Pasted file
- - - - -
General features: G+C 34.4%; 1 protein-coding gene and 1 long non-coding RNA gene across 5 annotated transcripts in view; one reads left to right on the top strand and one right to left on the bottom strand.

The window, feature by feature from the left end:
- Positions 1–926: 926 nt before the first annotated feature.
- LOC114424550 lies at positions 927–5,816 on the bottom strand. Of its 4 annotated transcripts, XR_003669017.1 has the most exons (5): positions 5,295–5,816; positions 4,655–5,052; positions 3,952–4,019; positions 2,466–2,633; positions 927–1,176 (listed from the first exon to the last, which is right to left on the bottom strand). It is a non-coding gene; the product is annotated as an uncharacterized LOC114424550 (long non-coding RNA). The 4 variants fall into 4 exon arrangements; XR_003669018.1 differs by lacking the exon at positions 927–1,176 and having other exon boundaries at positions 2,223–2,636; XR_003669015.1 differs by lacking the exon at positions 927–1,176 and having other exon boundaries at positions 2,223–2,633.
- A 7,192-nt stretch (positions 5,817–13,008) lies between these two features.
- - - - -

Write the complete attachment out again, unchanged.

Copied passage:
General features: G+C 34.4%; 1 protein-coding gene and 1 long non-coding RNA gene across 5 annotated transcripts in view; one reads left to right on the top strand and one right to left on the bottom strand.

The window, feature by feature from the left end:
- Positions 1–926: 926 nt before the first annotated feature.
- LOC114424550 lies at positions 927–5,816 on the bottom strand. Of its 4 annotated transcripts, XR_003669017.1 has the most exons (5): positions 5,295–5,816; positions 4,655–5,052; positions 3,952–4,019; positions 2,466–2,633; positions 927–1,176 (listed from the first exon to the last, which is right to left on the bottom strand). It is a non-coding gene; the product is annotated as an uncharacterized LOC114424550 (long non-coding RNA). The 4 variants fall into 4 exon arrangements; XR_003669018.1 differs by lacking the exon at positions 927–1,176 and having other exon boundaries at positions 2,223–2,636; XR_003669015.1 differs by lacking the exon at positions 927–1,176 and having other exon boundaries at positions 2,223–2,633.
- A 7,192-nt stretch (positions 5,817–13,008) lies between these two features.